Dow theory


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Related to Dow theory: Technical analysis

Dow Theory

Used in the context of general equities. Technical theory that a major trend in the stock market must be confirmed by simultaneous movement of the Dow Jones Industrial Average and the Dow Jones Transportation Average to new highs or lows.

Dow Theory

In technical analysis, a theory stating that when the Dow Jones Industrial Average and the Dow Jones Transportation Average both hit a new high or a new low for a period of time, it can confirm a previous, bullish or bearish signal. It is important that both the averages must reach a new high (or a new low) in order to confirm the trend.

Dow theory

A technical trading theory that holds that stock market price trends can be forecast based on price movements of the Dow Jones Averages (industrials and transportation). The theory classifies price movements into individual components of primary, secondary, and daily. Only when both averages reach new highs or lows (one average confirms the other) is a major trend in progress.

Dow theory.

Dow theory maintains that major market trends depend on how the Dow Jones Industrial Average (DJIA) and the Dow Jones Transportation Average behave.

They must move simultaneously in the same direction until they both hit a new high or a new low in order for a trend to continue.

Some experts discount the relevance of this approach as a useful guideline, arguing that waiting to invest until a trend is confirmed can mean losing out on potential growth.

References in periodicals archive ?
Tuscan, AZ, July 05, 2010 --(PR.com)-- The Dow Theory News letter identifies the new stock market status after a year of uncertainty.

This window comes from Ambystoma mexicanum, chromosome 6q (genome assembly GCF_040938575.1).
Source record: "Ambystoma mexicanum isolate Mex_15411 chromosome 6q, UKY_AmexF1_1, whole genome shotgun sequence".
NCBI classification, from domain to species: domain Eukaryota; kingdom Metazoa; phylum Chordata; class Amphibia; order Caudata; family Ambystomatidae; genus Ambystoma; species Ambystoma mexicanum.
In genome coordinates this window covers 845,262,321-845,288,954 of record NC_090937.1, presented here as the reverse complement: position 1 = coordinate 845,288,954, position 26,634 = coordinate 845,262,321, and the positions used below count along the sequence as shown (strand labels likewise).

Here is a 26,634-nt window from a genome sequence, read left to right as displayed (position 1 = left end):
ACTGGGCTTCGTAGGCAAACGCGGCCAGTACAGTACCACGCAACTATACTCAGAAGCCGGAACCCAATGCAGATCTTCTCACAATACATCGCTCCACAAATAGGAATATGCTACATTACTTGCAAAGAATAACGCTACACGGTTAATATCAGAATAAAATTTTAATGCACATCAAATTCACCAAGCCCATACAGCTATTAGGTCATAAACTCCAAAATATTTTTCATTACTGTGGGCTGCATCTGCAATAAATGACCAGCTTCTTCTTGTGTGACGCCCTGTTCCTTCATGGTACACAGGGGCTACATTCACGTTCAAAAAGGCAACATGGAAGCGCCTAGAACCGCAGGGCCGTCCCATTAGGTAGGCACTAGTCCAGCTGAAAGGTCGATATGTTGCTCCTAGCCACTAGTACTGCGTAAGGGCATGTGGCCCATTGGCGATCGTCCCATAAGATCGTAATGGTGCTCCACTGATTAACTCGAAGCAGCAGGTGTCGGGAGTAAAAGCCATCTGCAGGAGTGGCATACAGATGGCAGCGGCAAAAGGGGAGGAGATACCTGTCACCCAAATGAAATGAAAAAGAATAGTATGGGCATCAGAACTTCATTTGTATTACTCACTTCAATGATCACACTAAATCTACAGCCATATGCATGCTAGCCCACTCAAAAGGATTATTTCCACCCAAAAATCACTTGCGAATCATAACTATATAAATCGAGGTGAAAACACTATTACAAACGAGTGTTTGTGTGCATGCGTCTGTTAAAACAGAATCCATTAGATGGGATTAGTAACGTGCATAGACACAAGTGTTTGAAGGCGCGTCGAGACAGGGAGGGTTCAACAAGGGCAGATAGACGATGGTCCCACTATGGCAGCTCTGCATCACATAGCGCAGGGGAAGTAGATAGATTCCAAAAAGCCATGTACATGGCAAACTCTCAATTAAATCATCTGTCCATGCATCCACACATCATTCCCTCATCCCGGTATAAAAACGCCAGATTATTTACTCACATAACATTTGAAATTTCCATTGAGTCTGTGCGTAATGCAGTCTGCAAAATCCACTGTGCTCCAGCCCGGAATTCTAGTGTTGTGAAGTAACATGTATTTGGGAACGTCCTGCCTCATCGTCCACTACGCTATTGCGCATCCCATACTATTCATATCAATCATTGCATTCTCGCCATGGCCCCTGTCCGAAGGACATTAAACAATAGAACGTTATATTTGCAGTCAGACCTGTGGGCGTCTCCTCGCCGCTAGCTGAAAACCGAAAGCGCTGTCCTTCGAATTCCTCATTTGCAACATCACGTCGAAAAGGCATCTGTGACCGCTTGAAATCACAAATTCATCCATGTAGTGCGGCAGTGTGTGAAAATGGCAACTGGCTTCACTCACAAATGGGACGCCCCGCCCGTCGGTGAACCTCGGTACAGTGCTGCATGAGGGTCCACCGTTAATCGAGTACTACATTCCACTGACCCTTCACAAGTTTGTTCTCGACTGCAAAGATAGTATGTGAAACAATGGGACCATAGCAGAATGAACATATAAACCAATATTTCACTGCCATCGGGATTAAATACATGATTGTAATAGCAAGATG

Dow Theory Unplugged: Charles Dow's Original Editorials & Their Relevance Today is the most complete collection of the writings of Charles Dow (co-founder of the "Wall Street Journal" and the Dow Jones Indexes, who developed the basic means for monitoring markets that have been in use for a century), economic pioneer and genius of his era.
Two prominent investment publishers, Richard Russell (Dow Theory Letter) and Joe Granville (Granville Market Letter) are into their mid-eighties and still going strong.
Dow Theory Forecasts, an independent investment newsletter is becoming more positive about prospects for the pharmaceutical industry, reporting recently that "there is still value in pharmaceutical stocks.
A cornerstone of technical analysis is the Dow Theory which states that in a true bull or bear trend, both the Dow Jones Industrial Average (DJIA) and Dow Jones Transportation Average (DJTA) must be moving in the same direction.
The investment newsletter Dow Theory Forecasts indicates that it expects slow sales growth for retailers in 2008, because consumers have become less willing to spend.
Horizon produces a range of related newsletters, including Dow Theory Forecasts, The DRIP Investor and The Pure Fundamentalist.
The Dow Theory of Markets, which beat out the other methods from 1900 to 1937, after 1937 never did perform very well at all.
Although technicians have created dozens of methods for charting stocks, the modes most used by technicians include the Dow Theory, the McClellan Oscillator and the Elliott Wave.
The four benchmarks are (a) values of the Dow-Jones Index that are "critical" in Dow Theory; (b) "bargain" prices of the "$3.99 [less than] $4.00" variety; (c) inflation that reaches "double-digit" levels; and (d) polls that show a candidate reaching a 50% preference level.
The various ups and downs are responsible for the bottom line of Dow Theory Forecasts Inc., publisher of a 44-year-old newsletter that has its editorial offices in Hammond.
The pair's technical bull trend credentials, in evolution since early February, are strong, both by Dow theory's higher highs and higher lows yardstick and by a rising RSI momentum indicator (14 day), which is strengthening while still being short of "overbought" levels.